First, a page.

I suspect Pagan Sphinx will have plenty of photos from their visit, as Mer is likely to spend somewhat more time with her Mom – there’s a lot more to do there, places of interest within walking distance and a friendly dog to play with rather than our skeptical Mr. Cat, who pitched a hissy whenever Franchesca suggested that they PLAY!!!!!!
Hey, he’s a cat, she’s a dog, and never the twain shall meet.
Anyway, Welcome Home, Meredith and Chessie!
A Blue View. July 13, 2012Posted by littlebangtheory in Art and Nature.
Tags: blue flowers, Bridge of Flowers, Shelburne Falls MA
The Bridge in blue:
…well, blue-ish. It certainly ain’t red.
A wasp on Blue Sapphire Sea Holly.
And these tall white things, unlabeled and so anonymous to me:
…and that’s it for my tour of the Bridge, and of the color wheel.
The Bridge In Yellow. July 13, 2012Posted by littlebangtheory in Art and Nature.
Tags: Bridge of Flowers, Shelburne Falls MA, yellow flowers
Continuing along the color wheel, here are a few shots of the gloriously yellow blooms on Shelburne Falls’ Bridge of Flowers:
That last shot looks here as it did there – surreal. It’d make a passable wallpaper.
The Bridge In Red. July 13, 2012Posted by littlebangtheory in Art and Nature.
Tags: Bridge of Flowers, red flowers, Shelburne Falls MA
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Shelburne Falls’ Bridge of Flowers is a constantly changing gem of beauty. It yawns and wakens with the first snowdrops and crocuses and evolves throughout the warm months and into late Autumn, resolving into a clattering of improbable dry forms thrumming in the winter winds.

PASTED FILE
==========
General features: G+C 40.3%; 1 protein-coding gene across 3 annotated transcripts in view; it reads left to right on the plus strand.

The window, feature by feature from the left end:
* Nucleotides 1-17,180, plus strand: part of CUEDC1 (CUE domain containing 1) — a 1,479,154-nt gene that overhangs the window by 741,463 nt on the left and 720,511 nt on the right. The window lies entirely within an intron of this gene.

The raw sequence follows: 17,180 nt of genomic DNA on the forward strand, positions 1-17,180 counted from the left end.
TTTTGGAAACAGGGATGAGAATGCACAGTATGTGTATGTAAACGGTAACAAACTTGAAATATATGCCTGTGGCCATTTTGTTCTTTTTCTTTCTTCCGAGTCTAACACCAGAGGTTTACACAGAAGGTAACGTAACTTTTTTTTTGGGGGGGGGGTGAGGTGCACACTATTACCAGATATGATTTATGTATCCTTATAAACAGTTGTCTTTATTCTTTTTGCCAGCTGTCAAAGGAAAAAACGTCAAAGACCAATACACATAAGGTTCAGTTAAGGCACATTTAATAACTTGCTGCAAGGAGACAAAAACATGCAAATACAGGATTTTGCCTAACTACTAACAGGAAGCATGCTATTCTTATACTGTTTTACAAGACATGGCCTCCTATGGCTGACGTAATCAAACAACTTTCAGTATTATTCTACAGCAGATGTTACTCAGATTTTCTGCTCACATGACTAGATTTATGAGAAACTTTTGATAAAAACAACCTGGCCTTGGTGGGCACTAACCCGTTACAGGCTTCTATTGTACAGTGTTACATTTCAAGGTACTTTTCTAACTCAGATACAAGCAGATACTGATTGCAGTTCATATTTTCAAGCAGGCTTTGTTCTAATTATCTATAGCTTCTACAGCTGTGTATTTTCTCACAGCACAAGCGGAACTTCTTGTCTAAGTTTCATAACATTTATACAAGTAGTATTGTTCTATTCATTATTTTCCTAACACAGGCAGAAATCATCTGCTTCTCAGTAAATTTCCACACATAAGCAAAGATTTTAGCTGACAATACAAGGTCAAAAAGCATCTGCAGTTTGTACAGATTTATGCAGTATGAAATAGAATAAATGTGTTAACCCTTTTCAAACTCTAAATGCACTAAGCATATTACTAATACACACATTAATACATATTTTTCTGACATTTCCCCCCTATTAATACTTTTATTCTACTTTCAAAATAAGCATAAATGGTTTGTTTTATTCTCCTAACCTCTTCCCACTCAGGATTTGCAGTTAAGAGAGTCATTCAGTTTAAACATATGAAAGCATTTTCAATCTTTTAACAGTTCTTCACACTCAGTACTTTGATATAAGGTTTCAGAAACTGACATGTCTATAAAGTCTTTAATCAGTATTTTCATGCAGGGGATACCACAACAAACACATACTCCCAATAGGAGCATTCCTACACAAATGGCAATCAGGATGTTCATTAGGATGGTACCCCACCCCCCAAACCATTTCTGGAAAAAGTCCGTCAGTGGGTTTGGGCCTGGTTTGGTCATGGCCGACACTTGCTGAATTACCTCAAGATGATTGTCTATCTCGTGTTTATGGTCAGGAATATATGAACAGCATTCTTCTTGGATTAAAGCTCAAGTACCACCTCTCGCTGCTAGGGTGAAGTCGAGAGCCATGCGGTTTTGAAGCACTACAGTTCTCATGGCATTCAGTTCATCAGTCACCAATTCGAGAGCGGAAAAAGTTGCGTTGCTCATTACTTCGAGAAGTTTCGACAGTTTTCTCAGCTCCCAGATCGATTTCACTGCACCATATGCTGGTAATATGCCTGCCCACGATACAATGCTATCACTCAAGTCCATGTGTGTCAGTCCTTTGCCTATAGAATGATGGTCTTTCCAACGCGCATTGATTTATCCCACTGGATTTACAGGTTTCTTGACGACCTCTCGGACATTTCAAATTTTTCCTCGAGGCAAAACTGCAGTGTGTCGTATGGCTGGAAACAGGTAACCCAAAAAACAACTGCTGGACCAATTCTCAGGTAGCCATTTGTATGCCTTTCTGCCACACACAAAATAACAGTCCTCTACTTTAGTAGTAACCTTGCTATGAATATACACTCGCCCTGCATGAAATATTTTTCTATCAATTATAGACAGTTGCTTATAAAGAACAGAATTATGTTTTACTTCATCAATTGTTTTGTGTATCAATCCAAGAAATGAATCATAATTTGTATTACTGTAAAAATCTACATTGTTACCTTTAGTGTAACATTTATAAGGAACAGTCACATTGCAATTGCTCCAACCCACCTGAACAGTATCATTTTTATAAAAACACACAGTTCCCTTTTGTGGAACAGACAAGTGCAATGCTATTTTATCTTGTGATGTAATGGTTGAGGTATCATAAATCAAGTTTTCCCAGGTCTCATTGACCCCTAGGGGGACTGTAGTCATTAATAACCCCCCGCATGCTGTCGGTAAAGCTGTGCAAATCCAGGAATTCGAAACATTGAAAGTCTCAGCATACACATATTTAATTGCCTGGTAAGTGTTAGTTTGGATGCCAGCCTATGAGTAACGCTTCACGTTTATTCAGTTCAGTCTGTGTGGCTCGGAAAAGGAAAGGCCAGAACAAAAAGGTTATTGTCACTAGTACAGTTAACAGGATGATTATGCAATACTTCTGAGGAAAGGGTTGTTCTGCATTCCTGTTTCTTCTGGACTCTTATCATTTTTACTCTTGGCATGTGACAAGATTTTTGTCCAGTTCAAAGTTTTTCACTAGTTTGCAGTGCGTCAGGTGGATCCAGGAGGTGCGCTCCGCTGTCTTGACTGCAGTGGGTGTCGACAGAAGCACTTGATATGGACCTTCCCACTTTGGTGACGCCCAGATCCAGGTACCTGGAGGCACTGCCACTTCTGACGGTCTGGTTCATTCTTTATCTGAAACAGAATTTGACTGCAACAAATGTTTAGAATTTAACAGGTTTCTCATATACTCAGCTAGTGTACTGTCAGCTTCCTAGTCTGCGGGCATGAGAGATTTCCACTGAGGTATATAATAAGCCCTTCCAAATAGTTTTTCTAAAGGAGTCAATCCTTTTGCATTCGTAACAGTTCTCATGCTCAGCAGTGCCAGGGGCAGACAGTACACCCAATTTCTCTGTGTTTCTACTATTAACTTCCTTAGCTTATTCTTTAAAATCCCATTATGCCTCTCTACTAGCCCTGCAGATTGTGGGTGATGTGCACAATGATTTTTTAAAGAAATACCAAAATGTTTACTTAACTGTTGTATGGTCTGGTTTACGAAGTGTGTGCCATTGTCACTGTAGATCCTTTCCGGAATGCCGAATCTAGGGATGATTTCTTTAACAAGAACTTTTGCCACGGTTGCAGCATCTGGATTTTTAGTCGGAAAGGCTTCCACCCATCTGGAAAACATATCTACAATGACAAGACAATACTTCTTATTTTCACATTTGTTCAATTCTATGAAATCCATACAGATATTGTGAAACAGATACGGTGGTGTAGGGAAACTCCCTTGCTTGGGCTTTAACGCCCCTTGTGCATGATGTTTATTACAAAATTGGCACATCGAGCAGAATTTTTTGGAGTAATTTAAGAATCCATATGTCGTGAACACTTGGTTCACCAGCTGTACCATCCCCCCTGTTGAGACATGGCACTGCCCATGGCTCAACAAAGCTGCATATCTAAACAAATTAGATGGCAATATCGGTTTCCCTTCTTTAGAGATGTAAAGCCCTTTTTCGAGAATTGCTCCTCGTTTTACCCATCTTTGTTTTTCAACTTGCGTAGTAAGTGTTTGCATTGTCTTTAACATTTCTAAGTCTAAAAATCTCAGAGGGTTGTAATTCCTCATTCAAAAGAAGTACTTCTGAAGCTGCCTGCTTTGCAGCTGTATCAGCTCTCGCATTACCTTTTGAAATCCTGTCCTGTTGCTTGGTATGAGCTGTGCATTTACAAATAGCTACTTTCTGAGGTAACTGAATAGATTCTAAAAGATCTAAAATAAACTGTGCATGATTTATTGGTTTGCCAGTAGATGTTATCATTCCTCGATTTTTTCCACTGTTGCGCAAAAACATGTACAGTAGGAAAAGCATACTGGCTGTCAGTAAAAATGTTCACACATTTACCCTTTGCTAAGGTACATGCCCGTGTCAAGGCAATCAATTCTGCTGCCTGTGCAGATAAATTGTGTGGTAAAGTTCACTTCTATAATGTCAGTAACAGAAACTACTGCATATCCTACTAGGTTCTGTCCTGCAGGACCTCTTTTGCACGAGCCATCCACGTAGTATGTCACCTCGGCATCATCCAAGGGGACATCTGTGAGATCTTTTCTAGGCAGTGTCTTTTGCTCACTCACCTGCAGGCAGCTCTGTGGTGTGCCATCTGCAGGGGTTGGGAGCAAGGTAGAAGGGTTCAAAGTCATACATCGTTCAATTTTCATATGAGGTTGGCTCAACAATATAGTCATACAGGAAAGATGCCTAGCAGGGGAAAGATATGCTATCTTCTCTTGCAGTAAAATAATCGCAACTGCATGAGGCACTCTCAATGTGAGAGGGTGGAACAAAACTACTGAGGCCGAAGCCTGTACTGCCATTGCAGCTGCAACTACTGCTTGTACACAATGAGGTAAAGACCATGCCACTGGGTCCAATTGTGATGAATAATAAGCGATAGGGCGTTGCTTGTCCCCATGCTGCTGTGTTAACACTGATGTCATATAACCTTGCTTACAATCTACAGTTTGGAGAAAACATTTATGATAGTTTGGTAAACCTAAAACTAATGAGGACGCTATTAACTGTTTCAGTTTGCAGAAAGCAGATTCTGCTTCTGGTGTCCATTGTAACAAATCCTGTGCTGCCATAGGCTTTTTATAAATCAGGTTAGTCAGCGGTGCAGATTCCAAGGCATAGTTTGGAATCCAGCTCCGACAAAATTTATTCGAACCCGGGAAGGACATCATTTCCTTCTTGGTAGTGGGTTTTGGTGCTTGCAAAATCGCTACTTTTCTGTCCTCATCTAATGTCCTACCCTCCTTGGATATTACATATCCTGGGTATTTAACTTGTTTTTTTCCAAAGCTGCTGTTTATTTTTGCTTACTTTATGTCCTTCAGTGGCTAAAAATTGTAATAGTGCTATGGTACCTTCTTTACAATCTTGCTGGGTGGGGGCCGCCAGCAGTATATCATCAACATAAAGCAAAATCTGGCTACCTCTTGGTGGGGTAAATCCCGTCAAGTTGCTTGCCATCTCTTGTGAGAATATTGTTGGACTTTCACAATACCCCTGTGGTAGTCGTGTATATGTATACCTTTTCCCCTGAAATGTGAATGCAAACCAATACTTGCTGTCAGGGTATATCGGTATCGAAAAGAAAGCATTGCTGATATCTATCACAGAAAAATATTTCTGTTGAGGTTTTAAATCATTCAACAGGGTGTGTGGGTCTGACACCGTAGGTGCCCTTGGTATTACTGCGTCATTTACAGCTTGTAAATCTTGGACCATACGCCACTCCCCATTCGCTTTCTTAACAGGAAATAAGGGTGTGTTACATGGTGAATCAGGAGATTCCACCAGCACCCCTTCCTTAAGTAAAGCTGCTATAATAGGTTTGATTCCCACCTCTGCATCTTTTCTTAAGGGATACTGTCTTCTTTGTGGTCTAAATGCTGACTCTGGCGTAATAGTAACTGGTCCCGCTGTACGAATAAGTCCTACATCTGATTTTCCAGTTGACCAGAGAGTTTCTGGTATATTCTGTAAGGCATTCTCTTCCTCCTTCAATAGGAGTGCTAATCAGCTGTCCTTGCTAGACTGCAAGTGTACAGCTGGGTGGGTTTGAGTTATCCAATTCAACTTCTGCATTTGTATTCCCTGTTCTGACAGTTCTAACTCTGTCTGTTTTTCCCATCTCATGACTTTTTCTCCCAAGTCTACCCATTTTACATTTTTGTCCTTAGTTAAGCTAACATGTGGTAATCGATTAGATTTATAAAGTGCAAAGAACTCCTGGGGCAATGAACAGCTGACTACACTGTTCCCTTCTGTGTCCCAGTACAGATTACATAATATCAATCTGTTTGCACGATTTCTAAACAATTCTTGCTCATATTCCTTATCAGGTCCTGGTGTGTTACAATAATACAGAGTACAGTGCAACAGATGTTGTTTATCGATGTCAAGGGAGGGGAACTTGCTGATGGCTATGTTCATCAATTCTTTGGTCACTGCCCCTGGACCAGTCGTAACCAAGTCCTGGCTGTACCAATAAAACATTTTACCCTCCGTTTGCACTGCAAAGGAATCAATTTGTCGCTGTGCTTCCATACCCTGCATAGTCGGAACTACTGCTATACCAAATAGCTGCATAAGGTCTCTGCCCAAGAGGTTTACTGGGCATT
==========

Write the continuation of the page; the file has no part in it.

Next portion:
Right now it’s a blessing of colors the whole rainbow come down to light on an old trolly bridge for us to marvel at.
And I do, with ridiculous regularity. I tell myself I’ve got too many thousands of Bridge photos, but if the light is right I just can’t help myself.
Thank God I’m not paying for film and developing!
Anyway, here are some reddish shots from the bridge:
That’s the reds; other colors to follow.
Another Perspective On The Bridge. June 19, 2012Posted by littlebangtheory in Art and Nature.
Tags: Bridge of Flowers, flowers, Gizmo, Shelburne Falls MA, telephoto photographs
I’ve photographed Shelburne Falls’ Bridge of Flowers ad nauseum, unless of course you love flowers and can’t get enough of them.
Yesterday, as I once again succumbed to the urge to park and walk and photograph, I thought I’d try something different. I put Gizmo on the box, and where I more commonly take macro photos, I looked at The Bridge from a telephoto perspective.
A cascade of roses, taken from the town’s central Steel Bridge:
Tourists, either ecstatic or antsy, depending on whose idea this excursion was:
Roses, a major player this time of year:
Many of The Usual Suspects formerly photographed with a macro lens, now viewed from a distance:
…and a gone-by allium set amidst roses:
It’s a different way of seeing, I guess, something which I’ve been looking at for years.
Hey, it’s cheaper than airline tickets, which is another way we get to see something new.
Irises On The Bridge. May 28, 2012Posted by littlebangtheory in Art and Nature.